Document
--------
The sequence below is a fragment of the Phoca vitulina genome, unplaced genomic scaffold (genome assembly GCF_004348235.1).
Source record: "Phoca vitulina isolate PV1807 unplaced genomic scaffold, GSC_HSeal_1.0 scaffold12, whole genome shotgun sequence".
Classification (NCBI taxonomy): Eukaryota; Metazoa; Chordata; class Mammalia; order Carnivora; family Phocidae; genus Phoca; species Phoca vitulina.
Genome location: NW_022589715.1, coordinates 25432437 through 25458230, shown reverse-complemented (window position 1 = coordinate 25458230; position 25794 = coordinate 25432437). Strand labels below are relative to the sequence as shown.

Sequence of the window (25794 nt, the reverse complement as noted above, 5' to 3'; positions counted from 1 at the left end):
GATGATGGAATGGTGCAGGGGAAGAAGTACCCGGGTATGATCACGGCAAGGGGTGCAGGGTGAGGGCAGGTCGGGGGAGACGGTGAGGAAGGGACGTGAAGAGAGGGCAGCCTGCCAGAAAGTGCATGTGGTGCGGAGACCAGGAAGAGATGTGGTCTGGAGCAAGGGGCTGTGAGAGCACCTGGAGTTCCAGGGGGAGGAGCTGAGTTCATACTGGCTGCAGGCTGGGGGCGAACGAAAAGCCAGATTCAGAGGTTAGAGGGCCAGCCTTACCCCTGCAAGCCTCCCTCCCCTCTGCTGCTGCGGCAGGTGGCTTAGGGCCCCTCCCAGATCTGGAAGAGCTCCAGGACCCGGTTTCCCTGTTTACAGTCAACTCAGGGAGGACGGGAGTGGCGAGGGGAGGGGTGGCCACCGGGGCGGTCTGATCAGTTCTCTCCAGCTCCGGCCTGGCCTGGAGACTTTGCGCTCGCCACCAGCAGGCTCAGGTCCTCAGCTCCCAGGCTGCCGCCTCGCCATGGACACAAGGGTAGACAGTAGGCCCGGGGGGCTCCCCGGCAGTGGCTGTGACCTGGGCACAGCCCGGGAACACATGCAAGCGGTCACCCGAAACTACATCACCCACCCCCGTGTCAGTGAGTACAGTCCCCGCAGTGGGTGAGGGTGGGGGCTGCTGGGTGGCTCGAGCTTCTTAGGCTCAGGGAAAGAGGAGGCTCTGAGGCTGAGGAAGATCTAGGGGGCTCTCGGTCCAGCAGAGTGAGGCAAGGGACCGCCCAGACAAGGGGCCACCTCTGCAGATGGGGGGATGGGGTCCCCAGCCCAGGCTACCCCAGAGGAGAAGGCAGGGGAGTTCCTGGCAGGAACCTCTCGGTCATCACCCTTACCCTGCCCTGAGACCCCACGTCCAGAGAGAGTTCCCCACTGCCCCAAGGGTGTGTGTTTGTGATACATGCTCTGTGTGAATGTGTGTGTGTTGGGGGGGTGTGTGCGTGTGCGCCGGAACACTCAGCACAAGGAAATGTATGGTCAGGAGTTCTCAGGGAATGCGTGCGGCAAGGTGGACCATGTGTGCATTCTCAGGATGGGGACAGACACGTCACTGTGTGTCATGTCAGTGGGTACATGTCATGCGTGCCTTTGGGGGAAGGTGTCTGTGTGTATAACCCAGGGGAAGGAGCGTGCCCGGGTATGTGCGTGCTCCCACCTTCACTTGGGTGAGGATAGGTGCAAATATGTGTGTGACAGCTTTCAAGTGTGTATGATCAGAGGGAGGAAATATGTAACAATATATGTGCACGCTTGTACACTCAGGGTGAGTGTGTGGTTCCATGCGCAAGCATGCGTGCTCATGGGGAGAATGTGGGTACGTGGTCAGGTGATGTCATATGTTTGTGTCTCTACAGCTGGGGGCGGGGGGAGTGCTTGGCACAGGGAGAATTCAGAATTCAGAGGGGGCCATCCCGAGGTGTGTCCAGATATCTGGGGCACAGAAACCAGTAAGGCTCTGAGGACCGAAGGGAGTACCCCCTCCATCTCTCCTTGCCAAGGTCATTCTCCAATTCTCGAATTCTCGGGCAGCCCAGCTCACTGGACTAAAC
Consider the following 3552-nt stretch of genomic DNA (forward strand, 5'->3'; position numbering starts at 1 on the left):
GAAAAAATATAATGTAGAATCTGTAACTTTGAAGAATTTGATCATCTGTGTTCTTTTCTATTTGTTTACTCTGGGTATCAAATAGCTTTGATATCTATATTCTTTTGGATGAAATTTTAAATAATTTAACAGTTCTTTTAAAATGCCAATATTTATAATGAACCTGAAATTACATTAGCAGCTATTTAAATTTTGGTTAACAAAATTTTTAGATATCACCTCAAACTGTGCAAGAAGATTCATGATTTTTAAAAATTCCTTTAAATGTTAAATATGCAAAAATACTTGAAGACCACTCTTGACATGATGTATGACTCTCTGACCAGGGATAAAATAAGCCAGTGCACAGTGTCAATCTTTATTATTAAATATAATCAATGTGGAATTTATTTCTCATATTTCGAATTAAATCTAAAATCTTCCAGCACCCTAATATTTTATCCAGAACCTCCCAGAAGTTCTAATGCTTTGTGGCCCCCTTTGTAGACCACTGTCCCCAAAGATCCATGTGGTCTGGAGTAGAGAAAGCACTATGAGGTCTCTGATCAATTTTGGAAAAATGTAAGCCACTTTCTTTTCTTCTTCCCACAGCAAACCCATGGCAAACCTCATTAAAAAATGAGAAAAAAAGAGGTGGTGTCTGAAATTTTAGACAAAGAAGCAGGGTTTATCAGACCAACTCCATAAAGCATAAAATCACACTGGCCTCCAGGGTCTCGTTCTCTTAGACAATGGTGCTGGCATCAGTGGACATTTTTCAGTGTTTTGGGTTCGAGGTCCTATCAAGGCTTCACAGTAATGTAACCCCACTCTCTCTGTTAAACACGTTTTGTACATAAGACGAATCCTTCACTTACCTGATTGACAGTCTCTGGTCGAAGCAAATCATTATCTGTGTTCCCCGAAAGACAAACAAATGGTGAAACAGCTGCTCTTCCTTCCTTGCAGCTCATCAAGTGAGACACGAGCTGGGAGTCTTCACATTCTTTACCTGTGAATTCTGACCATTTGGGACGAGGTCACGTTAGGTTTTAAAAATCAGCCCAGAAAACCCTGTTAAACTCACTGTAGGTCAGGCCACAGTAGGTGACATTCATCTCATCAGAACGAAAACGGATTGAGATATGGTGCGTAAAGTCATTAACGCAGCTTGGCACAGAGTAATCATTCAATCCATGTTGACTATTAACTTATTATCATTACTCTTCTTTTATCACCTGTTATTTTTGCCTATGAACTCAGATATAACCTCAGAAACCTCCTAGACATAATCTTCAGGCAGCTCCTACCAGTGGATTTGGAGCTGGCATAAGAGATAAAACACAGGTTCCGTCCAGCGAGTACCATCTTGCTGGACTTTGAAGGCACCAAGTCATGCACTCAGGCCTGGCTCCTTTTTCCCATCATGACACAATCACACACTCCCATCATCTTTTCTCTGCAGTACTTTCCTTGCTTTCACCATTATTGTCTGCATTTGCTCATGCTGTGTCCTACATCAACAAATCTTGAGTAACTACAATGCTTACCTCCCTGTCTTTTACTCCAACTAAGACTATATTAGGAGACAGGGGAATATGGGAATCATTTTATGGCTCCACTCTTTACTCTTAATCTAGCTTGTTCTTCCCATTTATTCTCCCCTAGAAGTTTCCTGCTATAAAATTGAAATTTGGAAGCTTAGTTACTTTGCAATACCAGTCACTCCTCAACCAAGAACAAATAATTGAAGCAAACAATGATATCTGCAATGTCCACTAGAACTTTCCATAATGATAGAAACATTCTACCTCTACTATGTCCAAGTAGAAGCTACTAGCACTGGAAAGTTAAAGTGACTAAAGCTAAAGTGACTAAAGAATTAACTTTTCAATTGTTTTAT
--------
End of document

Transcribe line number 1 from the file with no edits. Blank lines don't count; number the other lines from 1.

The sequence below is a fragment of the Phoca vitulina genome, unplaced genomic scaffold (genome assembly GCF_004348235.1).